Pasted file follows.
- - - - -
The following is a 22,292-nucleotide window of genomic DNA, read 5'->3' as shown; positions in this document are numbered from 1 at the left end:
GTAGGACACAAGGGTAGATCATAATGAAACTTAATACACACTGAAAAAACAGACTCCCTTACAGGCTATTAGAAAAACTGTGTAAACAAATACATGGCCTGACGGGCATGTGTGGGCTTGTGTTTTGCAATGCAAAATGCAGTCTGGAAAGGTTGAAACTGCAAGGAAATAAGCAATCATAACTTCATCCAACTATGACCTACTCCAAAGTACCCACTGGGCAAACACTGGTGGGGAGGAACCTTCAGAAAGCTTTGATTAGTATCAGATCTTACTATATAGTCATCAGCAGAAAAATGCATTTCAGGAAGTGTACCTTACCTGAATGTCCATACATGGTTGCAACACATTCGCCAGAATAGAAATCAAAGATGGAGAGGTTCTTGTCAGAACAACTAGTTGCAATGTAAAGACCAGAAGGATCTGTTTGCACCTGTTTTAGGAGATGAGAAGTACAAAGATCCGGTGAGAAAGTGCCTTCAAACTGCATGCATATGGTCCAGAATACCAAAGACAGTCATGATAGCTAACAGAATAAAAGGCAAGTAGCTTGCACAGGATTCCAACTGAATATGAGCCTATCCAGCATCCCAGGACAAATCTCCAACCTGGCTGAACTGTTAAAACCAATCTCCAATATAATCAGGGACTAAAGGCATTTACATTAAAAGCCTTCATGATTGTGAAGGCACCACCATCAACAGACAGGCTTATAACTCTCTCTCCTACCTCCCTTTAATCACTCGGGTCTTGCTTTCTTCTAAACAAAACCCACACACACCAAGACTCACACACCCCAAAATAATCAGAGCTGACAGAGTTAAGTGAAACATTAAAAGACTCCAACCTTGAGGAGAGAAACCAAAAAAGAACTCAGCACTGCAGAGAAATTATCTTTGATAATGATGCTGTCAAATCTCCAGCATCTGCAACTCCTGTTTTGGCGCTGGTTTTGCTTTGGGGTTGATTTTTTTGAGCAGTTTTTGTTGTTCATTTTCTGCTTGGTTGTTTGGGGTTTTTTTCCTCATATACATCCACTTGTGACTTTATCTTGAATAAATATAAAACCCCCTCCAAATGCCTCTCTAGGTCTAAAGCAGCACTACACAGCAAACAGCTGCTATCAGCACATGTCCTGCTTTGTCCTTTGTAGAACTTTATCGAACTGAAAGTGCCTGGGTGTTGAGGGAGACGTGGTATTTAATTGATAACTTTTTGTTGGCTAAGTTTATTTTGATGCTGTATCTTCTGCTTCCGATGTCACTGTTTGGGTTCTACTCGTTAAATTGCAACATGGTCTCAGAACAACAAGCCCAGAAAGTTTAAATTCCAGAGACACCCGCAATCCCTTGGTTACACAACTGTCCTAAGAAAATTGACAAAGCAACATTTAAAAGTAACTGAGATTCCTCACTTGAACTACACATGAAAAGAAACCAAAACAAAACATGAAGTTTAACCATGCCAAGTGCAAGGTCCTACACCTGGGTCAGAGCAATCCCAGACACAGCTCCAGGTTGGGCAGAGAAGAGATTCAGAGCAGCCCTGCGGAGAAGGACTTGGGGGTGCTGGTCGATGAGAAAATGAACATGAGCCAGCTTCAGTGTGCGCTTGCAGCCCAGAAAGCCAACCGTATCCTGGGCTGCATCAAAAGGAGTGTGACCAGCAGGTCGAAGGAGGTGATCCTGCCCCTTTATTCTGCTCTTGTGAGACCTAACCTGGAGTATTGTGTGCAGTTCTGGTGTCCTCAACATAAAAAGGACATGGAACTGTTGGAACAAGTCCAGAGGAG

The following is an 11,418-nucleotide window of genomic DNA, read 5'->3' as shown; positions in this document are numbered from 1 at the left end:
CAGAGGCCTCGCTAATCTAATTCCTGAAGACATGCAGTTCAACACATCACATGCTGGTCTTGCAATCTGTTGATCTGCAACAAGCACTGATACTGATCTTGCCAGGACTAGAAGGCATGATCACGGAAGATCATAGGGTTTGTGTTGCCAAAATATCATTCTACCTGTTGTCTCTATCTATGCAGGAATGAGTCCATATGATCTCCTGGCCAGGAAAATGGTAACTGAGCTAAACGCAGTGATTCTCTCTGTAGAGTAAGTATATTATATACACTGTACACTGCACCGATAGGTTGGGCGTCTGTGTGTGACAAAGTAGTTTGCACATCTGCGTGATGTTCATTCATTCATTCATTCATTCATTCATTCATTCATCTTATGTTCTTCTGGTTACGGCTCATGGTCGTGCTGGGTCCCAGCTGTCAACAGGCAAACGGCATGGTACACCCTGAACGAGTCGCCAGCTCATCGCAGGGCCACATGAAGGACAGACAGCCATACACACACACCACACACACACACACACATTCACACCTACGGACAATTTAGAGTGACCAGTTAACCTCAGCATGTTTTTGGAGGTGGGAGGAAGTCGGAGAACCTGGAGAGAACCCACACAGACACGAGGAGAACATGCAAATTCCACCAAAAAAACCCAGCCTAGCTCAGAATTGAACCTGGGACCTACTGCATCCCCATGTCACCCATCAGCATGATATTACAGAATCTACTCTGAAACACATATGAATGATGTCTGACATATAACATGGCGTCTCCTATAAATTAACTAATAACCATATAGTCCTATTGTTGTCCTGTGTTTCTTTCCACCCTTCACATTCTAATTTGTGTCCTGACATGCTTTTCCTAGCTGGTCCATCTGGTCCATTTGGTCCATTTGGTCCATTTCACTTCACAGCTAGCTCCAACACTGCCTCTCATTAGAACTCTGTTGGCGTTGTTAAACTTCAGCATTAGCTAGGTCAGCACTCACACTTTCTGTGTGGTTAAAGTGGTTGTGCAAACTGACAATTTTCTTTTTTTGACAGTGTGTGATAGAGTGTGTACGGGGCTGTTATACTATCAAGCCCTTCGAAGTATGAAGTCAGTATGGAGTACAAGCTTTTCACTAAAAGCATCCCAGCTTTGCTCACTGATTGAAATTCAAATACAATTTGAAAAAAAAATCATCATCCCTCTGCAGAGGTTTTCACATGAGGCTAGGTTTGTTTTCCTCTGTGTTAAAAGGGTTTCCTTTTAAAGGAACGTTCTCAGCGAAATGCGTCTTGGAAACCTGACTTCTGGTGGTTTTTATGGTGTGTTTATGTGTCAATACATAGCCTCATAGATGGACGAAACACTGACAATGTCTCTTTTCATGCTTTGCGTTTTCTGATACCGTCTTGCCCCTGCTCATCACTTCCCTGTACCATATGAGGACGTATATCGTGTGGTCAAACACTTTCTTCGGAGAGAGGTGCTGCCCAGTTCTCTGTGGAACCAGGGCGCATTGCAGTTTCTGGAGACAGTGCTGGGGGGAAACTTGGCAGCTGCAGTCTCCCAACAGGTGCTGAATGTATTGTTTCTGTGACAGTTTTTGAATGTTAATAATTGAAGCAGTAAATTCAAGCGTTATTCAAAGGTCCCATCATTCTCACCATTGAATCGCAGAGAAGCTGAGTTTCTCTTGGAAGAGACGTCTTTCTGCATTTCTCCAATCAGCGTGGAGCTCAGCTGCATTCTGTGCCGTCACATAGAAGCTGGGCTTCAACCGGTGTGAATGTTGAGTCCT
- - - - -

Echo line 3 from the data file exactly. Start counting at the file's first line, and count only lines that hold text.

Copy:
The following is an 11,418-nucleotide window of genomic DNA, read 5'->3' as shown; positions in this document are numbered from 1 at the left end: